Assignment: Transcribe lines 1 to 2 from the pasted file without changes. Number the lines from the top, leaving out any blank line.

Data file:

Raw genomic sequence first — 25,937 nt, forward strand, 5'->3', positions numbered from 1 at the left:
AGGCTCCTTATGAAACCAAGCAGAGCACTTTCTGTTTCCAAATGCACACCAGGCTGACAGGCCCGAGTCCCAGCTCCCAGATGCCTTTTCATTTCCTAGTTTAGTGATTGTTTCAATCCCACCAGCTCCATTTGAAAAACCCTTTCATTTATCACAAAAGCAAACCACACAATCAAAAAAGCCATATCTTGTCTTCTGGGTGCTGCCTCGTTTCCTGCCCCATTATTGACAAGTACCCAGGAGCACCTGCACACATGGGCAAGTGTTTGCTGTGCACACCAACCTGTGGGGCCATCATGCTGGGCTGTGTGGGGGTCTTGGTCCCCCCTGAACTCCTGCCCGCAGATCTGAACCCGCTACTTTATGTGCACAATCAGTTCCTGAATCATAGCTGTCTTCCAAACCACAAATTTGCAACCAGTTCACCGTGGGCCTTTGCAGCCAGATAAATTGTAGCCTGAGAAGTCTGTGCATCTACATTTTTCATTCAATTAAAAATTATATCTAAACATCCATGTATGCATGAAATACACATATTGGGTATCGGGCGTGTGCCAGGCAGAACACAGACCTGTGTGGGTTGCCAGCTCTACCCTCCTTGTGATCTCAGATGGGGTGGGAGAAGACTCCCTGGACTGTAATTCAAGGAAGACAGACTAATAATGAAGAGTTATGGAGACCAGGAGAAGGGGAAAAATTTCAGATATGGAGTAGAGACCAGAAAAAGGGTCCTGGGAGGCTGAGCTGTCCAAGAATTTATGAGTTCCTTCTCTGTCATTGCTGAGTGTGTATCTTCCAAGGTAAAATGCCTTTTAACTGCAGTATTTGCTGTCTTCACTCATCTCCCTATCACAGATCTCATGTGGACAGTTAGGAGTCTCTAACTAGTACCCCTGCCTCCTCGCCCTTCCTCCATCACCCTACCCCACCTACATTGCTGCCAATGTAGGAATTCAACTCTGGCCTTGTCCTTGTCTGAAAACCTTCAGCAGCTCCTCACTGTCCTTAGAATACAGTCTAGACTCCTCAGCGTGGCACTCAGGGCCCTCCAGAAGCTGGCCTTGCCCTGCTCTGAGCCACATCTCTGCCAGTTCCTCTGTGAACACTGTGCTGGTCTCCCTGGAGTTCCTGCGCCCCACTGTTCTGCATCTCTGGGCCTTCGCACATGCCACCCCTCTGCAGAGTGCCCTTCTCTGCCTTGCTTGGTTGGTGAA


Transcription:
Raw genomic sequence first — 25,937 nt, forward strand, 5'->3', positions numbered from 1 at the left:
AGGCTCCTTATGAAACCAAGCAGAGCACTTTCTGTTTCCAAATGCACACCAGGCTGACAGGCCCGAGTCCCAGCTCCCAGATGCCTTTTCATTTCCTAGTTTAGTGATTGTTTCAATCCCACCAGCTCCATTTGAAAAACCCTTTCATTTATCACAAAAGCAAACCACACAATCAAAAAAGCCATATCTTGTCTTCTGGGTGCTGCCTCGTTTCCTGCCCCATTATTGACAAGTACCCAGGAGCACCTGCACACATGGGCAAGTGTTTGCTGTGCACACCAACCTGTGGGGCCATCATGCTGGGCTGTGTGGGGGTCTTGGTCCCCCCTGAACTCCTGCCCGCAGATCTGAACCCGCTACTTTATGTGCACAATCAGTTCCTGAATCATAGCTGTCTTCCAAACCACAAATTTGCAACCAGTTCACCGTGGGCCTTTGCAGCCAGATAAATTGTAGCCTGAGAAGTCTGTGCATCTACATTTTTCATTCAATTAAAAATTATATCTAAACATCCATGTATGCATGAAATACACATATTGGGTATCGGGCGTGTGCCAGGCAGAACACAGACCTGTGTGGGTTGCCAGCTCTACCCTCCTTGTGATCTCAGATGGGGTGGGAGAAGACTCCCTGGACTGTAATTCAAGGAAGACAGACTAATAATGAAGAGTTATGGAGACCAGGAGAAGGGGAAAAATTTCAGATATGGAGTAGAGACCAGAAAAAGGGTCCTGGGAGGCTGAGCTGTCCAAGAATTTATGAGTTCCTTCTCTGTCATTGCTGAGTGTGTATCTTCCAAGGTAAAATGCCTTTTAACTGCAGTATTTGCTGTCTTCACTCATCTCCCTATCACAGATCTCATGTGGACAGTTAGGAGTCTCTAACTAGTACCCCTGCCTCCTCGCCCTTCCTCCATCACCCTACCCCACCTACATTGCTGCCAATGTAGGAATTCAACTCTGGCCTTGTCCTTGTCTGAAAACCTTCAGCAGCTCCTCACTGTCCTTAGAATACAGTCTAGACTCCTCAGCGTGGCACTCAGGGCCCTCCAGAAGCTGGCCTTGCCCTGCTCTGAGCCACATCTCTGCCAGTTCCTCTGTGAACACTGTGCTGGTCTCCCTGGAGTTCCTGCGCCCCACTGTTCTGCATCTCTGGGCCTTCGCACATGCCACCCCTCTGCAGAGTGCCCTTCTCTGCCTTGCTTGGTTGGTGAA